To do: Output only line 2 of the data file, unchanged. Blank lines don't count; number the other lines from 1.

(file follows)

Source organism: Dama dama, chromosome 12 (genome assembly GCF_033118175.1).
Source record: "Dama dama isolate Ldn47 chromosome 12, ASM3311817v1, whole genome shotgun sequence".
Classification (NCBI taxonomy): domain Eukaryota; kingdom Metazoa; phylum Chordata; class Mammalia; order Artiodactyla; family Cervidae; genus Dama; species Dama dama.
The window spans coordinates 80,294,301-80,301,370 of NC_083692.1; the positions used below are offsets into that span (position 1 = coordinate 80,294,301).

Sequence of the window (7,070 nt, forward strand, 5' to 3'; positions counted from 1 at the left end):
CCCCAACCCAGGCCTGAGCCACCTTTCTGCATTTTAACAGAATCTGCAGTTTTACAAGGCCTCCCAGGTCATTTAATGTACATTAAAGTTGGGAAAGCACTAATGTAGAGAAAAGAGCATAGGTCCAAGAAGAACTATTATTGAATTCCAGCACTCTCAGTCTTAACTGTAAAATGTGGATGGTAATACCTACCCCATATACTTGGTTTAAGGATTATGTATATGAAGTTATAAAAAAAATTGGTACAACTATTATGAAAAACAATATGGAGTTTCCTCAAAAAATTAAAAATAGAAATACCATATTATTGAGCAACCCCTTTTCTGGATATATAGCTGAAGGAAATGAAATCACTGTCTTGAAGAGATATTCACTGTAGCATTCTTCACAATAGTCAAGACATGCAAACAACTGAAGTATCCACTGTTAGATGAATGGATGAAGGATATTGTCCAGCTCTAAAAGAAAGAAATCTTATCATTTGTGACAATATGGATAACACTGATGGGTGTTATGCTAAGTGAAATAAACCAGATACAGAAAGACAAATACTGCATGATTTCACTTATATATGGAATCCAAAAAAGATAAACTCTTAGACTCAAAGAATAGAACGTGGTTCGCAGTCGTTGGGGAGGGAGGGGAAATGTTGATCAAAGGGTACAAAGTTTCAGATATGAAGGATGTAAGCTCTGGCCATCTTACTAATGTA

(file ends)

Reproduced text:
Source record: "Dama dama isolate Ldn47 chromosome 12, ASM3311817v1, whole genome shotgun sequence".